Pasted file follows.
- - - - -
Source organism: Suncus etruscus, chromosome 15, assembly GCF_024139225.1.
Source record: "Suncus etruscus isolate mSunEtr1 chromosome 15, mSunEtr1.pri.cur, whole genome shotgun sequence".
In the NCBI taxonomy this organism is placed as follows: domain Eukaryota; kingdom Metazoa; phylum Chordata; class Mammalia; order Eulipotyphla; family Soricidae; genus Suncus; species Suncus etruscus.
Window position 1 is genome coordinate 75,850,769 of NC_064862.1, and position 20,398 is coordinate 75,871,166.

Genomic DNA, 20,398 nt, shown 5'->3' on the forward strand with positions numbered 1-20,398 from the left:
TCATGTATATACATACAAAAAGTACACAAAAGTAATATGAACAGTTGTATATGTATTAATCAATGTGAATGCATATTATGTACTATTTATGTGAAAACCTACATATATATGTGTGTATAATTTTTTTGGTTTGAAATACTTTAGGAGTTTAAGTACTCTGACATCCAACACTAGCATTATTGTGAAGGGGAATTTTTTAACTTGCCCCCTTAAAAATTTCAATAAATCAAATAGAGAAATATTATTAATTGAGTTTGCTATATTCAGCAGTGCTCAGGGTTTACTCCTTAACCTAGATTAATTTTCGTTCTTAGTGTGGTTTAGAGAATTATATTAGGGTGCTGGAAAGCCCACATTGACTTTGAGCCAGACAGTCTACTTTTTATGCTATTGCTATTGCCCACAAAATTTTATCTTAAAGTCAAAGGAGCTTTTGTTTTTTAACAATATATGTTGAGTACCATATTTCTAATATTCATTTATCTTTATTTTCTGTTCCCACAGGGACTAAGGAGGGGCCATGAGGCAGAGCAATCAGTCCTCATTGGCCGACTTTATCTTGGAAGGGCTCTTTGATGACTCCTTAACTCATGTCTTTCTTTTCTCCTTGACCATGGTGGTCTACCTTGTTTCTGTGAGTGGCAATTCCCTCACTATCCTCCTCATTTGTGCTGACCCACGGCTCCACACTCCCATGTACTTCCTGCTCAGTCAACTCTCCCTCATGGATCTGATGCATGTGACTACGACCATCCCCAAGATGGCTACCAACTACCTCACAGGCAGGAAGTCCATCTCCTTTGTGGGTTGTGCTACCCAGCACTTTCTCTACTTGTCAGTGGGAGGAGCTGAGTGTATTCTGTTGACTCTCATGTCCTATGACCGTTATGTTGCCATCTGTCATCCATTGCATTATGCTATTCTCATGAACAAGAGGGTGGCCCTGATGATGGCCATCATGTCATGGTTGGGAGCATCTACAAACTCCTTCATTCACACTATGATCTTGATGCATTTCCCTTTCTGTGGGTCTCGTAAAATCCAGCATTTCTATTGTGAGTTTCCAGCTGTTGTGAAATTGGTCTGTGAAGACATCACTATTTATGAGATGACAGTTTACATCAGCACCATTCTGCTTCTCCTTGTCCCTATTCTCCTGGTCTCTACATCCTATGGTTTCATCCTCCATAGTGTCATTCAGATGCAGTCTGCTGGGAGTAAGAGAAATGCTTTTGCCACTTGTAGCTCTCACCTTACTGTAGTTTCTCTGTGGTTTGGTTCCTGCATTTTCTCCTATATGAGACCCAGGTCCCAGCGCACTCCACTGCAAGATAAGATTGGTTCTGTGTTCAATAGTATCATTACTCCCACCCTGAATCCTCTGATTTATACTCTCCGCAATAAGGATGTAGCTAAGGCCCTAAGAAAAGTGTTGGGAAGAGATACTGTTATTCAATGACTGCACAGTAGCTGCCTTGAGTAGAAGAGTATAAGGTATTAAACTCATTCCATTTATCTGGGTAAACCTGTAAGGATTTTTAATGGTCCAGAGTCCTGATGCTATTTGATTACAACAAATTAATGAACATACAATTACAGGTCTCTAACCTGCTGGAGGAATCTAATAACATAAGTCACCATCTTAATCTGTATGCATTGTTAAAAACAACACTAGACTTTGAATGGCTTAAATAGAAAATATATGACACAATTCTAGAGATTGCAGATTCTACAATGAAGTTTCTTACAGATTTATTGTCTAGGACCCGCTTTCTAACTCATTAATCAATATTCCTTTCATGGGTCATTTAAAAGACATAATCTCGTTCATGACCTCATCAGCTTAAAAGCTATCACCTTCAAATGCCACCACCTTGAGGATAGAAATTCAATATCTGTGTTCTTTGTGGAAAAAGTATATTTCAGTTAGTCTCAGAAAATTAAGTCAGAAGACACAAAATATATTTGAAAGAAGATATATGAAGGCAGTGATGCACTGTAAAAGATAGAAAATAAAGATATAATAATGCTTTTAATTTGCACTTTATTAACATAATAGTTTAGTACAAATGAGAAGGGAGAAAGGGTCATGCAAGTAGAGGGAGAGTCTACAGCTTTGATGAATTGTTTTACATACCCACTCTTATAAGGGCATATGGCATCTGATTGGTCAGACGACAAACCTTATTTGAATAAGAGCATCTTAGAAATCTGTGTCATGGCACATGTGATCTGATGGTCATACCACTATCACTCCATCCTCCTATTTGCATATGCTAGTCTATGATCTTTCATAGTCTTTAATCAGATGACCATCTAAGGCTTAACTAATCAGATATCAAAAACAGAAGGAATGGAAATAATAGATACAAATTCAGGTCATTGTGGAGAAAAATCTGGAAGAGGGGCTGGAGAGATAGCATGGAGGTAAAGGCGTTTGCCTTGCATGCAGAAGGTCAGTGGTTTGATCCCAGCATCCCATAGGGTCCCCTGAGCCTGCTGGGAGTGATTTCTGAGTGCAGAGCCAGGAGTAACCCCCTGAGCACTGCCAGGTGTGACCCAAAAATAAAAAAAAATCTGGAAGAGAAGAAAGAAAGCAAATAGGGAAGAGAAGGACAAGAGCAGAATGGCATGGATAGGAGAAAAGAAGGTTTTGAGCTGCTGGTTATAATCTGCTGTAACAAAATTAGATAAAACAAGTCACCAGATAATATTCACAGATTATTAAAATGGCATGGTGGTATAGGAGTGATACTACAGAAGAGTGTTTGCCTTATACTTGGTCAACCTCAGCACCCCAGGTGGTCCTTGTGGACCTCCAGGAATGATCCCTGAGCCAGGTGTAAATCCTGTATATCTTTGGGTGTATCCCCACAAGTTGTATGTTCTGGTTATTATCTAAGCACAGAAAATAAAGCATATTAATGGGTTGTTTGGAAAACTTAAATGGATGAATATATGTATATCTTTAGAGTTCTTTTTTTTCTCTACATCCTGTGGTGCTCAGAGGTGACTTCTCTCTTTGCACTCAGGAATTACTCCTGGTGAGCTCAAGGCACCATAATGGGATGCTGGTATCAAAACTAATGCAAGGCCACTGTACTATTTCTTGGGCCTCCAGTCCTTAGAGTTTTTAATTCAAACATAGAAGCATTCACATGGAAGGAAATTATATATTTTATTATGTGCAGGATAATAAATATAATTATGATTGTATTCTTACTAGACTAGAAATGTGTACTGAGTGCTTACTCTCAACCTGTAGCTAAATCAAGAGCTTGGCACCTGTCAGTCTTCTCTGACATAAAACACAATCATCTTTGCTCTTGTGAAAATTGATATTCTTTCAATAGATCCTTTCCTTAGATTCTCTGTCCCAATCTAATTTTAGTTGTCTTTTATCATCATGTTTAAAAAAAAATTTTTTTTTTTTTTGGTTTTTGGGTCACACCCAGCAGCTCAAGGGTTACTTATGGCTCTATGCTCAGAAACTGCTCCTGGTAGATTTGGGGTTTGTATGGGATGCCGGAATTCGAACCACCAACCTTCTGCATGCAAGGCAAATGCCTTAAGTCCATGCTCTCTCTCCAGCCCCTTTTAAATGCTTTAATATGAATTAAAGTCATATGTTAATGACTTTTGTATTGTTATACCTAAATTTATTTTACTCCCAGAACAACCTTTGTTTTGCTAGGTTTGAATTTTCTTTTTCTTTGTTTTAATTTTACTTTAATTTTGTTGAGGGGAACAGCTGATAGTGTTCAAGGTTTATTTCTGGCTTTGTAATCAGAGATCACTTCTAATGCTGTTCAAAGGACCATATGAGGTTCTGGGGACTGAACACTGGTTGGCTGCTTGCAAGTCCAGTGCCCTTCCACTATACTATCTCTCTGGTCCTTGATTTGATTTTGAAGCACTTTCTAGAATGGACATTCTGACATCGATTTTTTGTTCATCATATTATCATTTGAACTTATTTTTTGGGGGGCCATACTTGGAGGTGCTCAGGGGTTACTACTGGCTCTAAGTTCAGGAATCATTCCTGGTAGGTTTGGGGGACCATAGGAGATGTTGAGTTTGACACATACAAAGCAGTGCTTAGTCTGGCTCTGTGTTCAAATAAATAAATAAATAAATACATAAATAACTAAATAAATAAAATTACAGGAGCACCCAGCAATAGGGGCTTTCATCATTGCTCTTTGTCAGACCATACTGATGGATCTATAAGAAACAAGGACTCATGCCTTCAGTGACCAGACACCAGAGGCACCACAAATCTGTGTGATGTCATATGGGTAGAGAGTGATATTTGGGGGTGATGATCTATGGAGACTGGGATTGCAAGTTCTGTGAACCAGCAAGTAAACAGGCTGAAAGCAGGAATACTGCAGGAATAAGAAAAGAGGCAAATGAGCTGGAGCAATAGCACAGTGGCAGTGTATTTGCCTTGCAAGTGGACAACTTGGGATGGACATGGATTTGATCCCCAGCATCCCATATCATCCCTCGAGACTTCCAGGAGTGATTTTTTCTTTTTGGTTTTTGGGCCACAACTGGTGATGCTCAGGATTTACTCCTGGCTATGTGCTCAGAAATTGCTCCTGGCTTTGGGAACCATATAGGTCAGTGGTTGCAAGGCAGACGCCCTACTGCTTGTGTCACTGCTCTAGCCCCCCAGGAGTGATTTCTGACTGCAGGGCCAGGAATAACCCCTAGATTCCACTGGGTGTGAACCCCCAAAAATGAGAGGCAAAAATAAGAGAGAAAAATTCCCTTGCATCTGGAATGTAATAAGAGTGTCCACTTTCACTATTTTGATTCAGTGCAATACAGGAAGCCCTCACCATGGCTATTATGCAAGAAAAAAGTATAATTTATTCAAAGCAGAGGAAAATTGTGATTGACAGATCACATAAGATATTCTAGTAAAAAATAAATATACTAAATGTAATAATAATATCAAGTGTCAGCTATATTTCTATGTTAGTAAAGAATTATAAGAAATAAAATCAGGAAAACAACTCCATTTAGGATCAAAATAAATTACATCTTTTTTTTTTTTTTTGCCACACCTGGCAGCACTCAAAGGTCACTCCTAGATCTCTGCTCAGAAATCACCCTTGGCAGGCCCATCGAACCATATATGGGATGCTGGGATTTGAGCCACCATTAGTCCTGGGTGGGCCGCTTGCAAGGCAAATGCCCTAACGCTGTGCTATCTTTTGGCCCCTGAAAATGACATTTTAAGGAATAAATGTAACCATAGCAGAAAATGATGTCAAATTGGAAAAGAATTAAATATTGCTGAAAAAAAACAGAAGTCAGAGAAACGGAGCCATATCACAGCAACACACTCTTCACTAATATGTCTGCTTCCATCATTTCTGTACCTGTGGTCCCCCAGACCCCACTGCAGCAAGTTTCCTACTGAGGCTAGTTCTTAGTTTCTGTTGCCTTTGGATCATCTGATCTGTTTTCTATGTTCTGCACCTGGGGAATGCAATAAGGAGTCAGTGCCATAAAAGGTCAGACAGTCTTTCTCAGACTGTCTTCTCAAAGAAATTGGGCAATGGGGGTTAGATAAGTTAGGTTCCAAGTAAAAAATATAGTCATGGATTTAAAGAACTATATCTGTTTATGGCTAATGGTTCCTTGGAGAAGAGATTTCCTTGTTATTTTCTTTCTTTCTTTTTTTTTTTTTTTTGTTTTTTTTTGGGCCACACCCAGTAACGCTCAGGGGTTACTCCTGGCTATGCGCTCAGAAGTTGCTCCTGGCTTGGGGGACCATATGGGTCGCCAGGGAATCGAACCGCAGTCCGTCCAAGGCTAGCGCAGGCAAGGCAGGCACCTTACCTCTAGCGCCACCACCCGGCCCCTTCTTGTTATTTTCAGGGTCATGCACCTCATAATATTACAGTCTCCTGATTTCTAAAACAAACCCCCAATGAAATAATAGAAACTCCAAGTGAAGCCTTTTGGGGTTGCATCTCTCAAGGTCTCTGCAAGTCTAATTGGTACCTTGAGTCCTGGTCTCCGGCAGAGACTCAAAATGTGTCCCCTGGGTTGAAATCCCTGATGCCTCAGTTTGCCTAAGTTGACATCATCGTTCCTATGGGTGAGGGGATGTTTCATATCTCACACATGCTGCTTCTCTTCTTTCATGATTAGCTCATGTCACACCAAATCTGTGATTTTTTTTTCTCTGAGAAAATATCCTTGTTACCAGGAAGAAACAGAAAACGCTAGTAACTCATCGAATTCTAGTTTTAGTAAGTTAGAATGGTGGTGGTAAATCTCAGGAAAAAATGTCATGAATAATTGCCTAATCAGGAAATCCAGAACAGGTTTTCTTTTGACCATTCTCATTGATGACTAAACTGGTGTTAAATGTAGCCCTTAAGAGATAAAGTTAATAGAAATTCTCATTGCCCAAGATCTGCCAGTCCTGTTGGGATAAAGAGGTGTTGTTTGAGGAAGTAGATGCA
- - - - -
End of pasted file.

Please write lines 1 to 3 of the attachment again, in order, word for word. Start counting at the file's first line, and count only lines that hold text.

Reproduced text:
Source organism: Suncus etruscus, chromosome 15, assembly GCF_024139225.1.
Source record: "Suncus etruscus isolate mSunEtr1 chromosome 15, mSunEtr1.pri.cur, whole genome shotgun sequence".
In the NCBI taxonomy this organism is placed as follows: domain Eukaryota; kingdom Metazoa; phylum Chordata; class Mammalia; order Eulipotyphla; family Soricidae; genus Suncus; species Suncus etruscus.